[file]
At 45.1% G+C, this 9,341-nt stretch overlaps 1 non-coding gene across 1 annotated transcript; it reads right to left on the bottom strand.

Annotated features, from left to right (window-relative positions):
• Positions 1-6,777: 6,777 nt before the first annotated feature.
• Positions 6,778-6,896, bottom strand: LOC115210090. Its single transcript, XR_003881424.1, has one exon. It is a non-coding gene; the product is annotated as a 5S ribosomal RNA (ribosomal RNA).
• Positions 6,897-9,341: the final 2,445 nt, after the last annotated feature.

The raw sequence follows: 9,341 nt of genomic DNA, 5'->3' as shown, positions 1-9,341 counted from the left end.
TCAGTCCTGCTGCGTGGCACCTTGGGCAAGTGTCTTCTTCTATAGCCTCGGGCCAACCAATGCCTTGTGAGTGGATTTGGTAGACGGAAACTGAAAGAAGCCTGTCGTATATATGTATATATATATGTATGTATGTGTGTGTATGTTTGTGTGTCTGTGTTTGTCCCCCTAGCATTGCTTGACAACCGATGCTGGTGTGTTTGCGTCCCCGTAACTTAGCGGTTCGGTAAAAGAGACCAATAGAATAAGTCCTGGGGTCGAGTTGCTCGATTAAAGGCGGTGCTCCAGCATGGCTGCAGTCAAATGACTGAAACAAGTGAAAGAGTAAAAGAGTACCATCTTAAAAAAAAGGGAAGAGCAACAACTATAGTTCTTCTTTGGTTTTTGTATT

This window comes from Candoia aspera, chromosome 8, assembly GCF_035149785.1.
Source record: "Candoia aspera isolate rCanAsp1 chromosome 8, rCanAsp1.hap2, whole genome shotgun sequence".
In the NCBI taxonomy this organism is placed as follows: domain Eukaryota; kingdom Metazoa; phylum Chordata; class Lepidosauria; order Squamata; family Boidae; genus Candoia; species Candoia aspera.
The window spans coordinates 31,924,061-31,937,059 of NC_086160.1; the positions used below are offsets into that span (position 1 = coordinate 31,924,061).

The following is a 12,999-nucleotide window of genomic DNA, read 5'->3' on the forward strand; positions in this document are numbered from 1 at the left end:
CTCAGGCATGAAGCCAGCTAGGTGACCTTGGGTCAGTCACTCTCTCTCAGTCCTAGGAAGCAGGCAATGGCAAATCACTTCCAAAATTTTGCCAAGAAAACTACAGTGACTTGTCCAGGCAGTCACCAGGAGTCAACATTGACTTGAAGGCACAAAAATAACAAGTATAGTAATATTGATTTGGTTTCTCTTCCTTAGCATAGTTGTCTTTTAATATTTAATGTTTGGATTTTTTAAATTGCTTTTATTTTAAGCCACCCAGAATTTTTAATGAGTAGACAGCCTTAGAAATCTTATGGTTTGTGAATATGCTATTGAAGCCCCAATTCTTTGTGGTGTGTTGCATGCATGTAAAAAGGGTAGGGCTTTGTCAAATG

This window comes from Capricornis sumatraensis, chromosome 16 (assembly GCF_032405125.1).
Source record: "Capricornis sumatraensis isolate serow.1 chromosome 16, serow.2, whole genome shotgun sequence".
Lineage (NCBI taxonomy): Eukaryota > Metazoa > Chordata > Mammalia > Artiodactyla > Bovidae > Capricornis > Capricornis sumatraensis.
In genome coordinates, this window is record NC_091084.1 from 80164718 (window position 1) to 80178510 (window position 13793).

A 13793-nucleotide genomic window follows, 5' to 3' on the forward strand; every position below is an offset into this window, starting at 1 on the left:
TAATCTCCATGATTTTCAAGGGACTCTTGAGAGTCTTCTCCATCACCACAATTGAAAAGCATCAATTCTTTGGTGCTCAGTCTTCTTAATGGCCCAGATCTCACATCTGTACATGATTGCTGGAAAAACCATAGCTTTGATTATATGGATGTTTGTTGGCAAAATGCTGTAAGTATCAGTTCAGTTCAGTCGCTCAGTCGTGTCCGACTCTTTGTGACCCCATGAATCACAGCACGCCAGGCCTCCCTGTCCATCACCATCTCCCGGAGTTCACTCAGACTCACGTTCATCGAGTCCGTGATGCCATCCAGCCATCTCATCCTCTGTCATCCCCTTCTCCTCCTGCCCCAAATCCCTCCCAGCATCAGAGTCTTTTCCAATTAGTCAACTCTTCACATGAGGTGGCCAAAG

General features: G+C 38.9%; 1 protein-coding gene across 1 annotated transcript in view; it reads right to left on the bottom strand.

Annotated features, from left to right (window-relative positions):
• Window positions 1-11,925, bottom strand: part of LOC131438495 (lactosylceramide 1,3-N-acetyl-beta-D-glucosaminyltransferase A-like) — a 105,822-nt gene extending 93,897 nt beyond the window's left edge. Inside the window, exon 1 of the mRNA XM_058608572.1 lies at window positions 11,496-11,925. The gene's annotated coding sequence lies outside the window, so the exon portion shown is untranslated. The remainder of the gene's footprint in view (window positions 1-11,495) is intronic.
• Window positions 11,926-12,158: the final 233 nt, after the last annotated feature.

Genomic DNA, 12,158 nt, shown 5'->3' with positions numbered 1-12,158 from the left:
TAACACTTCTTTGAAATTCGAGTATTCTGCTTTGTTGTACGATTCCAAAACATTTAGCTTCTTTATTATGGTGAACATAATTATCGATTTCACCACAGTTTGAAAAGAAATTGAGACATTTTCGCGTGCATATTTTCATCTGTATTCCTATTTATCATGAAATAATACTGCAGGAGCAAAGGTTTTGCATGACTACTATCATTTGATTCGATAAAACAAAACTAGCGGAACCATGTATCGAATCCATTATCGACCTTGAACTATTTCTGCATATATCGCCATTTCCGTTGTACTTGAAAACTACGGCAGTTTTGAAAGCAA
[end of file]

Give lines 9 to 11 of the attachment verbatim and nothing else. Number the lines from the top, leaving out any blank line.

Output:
Source record: "Candoia aspera isolate rCanAsp1 chromosome 8, rCanAsp1.hap2, whole genome shotgun sequence".
In the NCBI taxonomy this organism is placed as follows: domain Eukaryota; kingdom Metazoa; phylum Chordata; class Lepidosauria; order Squamata; family Boidae; genus Candoia; species Candoia aspera.
The window spans coordinates 31,924,061-31,937,059 of NC_086160.1; the positions used below are offsets into that span (position 1 = coordinate 31,924,061).